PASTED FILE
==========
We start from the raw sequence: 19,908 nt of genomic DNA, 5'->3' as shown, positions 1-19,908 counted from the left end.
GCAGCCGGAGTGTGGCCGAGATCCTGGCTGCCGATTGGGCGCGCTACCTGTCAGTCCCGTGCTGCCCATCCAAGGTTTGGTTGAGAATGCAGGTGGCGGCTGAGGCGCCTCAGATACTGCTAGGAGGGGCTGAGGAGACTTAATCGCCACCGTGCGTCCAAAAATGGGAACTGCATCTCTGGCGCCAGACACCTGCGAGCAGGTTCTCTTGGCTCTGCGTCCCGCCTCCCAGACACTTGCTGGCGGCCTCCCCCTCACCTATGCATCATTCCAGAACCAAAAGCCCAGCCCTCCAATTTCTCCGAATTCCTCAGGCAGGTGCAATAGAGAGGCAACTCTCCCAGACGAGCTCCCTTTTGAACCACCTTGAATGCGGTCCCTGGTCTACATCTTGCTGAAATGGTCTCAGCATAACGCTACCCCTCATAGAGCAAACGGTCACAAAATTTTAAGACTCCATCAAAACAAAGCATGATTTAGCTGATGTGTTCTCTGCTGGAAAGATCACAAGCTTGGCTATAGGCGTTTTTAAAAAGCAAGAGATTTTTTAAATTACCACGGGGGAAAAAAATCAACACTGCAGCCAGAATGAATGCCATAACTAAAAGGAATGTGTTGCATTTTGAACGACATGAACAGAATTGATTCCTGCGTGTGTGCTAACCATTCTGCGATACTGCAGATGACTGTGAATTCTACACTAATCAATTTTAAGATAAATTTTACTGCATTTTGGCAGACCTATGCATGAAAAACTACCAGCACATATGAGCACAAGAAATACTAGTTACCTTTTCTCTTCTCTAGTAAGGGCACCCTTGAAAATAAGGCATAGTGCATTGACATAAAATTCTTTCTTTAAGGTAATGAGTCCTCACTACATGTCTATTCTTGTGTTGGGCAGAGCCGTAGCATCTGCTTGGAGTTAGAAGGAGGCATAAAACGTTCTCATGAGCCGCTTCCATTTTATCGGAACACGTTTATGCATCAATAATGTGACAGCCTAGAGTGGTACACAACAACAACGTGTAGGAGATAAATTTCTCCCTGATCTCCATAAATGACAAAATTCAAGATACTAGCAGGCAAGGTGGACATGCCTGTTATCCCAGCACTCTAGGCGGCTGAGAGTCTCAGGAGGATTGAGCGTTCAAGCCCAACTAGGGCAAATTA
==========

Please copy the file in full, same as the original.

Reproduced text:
We start from the raw sequence: 19,908 nt of genomic DNA, 5'->3' as shown, positions 1-19,908 counted from the left end.
GCAGCCGGAGTGTGGCCGAGATCCTGGCTGCCGATTGGGCGCGCTACCTGTCAGTCCCGTGCTGCCCATCCAAGGTTTGGTTGAGAATGCAGGTGGCGGCTGAGGCGCCTCAGATACTGCTAGGAGGGGCTGAGGAGACTTAATCGCCACCGTGCGTCCAAAAATGGGAACTGCATCTCTGGCGCCAGACACCTGCGAGCAGGTTCTCTTGGCTCTGCGTCCCGCCTCCCAGACACTTGCTGGCGGCCTCCCCCTCACCTATGCATCATTCCAGAACCAAAAGCCCAGCCCTCCAATTTCTCCGAATTCCTCAGGCAGGTGCAATAGAGAGGCAACTCTCCCAGACGAGCTCCCTTTTGAACCACCTTGAATGCGGTCCCTGGTCTACATCTTGCTGAAATGGTCTCAGCATAACGCTACCCCTCATAGAGCAAACGGTCACAAAATTTTAAGACTCCATCAAAACAAAGCATGATTTAGCTGATGTGTTCTCTGCTGGAAAGATCACAAGCTTGGCTATAGGCGTTTTTAAAAAGCAAGAGATTTTTTAAATTACCACGGGGGAAAAAAATCAACACTGCAGCCAGAATGAATGCCATAACTAAAAGGAATGTGTTGCATTTTGAACGACATGAACAGAATTGATTCCTGCGTGTGTGCTAACCATTCTGCGATACTGCAGATGACTGTGAATTCTACACTAATCAATTTTAAGATAAATTTTACTGCATTTTGGCAGACCTATGCATGAAAAACTACCAGCACATATGAGCACAAGAAATACTAGTTACCTTTTCTCTTCTCTAGTAAGGGCACCCTTGAAAATAAGGCATAGTGCATTGACATAAAATTCTTTCTTTAAGGTAATGAGTCCTCACTACATGTCTATTCTTGTGTTGGGCAGAGCCGTAGCATCTGCTTGGAGTTAGAAGGAGGCATAAAACGTTCTCATGAGCCGCTTCCATTTTATCGGAACACGTTTATGCATCAATAATGTGACAGCCTAGAGTGGTACACAACAACAACGTGTAGGAGATAAATTTCTCCCTGATCTCCATAAATGACAAAATTCAAGATACTAGCAGGCAAGGTGGACATGCCTGTTATCCCAGCACTCTAGGCGGCTGAGAGTCTCAGGAGGATTGAGCGTTCAAGCCCAACTAGGGCAAATTA